A new job and a move to a new state put Railroad Agent Landry Lomax on track to meet Cara Dixon—a spirited woman holding a derringer on a train robber. This stubborn woman is not one he wants around his young sister, but then they end up in the same St. Louis boardinghouse. But could Cara’s gumption help him trap a gang of train robbers?
 
 
~*~
Vickie will give away one print copy of Lady and the Lawman to a US winner. To enter for a chance to win the book, please answer this question:
Would you have been an outlaw or a lawman?
~*~
 
About Vickie McDonough:
Bestselling author Vickie McDonough grew up wanting to marry a rancher, but instead, she married a sweet computer geek who is scared of horses. She now lives out her dreams penning romance stories about ranchers, cowboys, lawmen, and others living in the Old West. Vickie is a best-selling author of more than 50 published books and novellas, with over 1.5 million copies sold.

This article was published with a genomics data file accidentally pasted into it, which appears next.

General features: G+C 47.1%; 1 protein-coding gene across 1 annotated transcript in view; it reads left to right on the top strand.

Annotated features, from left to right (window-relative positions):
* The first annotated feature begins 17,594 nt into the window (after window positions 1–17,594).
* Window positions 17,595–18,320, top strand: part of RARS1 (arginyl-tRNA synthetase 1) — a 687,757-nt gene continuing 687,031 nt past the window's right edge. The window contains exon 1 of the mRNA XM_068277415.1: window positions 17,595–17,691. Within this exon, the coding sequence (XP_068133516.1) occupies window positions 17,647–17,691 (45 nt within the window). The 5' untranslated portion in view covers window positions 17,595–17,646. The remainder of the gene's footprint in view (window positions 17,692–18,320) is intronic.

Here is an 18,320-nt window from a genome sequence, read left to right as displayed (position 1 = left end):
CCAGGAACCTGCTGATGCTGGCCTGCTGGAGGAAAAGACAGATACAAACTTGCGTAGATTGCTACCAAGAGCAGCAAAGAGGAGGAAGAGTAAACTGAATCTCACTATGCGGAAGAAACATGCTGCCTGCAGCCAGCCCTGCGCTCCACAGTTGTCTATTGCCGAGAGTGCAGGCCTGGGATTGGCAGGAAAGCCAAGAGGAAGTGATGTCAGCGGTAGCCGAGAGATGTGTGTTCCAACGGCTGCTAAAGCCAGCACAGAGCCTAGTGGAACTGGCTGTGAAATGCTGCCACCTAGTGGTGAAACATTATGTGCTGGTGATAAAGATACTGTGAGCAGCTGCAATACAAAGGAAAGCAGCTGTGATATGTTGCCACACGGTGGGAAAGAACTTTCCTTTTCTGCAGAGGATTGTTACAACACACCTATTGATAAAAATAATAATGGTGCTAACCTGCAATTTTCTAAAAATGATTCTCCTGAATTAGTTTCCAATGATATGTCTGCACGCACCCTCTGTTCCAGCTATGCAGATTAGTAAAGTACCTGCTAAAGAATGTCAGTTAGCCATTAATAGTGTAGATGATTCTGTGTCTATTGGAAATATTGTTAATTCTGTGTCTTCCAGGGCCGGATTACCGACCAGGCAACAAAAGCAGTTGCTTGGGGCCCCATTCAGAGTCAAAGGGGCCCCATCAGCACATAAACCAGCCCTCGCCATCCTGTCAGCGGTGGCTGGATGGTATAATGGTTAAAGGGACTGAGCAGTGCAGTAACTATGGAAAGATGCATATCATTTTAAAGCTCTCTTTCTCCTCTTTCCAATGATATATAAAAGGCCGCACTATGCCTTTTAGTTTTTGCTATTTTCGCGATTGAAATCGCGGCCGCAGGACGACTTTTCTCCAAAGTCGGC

Guest Blogger

20 Comments

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  1. Welcome Vickie- wow that’s a hard question. I think I would of been an outlaw, but one that only wanted to help to poor. A Robin Hood type Outlaw. I’m a law abiding citizen, so for me to pick an outlaw was surprising to me, but that was what my subconscious thought of when I read the question.
    Hart was a heck of a woman with all she was involved in. Thanks for sharing!

  2. I believe I would have been an outlaw in my younger years. The way things were back then it would have been awfully hard to walk a straight path all the time. I think life was rough then.

  3. I would probably have been a lawman. I don’t think life on the run would have been for me.

  4. Good morning thats a difficult question. I think i would have been an outlaws wife. Keep the home fired burning. Guilt by association.

  5. Hi Vickie, welcome to the junction. What a question! Lawman is what I would normally say, but that was before I had my DNA checked. Now that I know I share an ancestor with Jesse James, I’m not so sure. Given certain circumstances, I might have landed on the other side of the law.

  6. Great post! Hard question! I would probably lean toward that old outlaw.

  7. Hello! Great question!! I think I would have been a lawman, or the wife of a lawman!!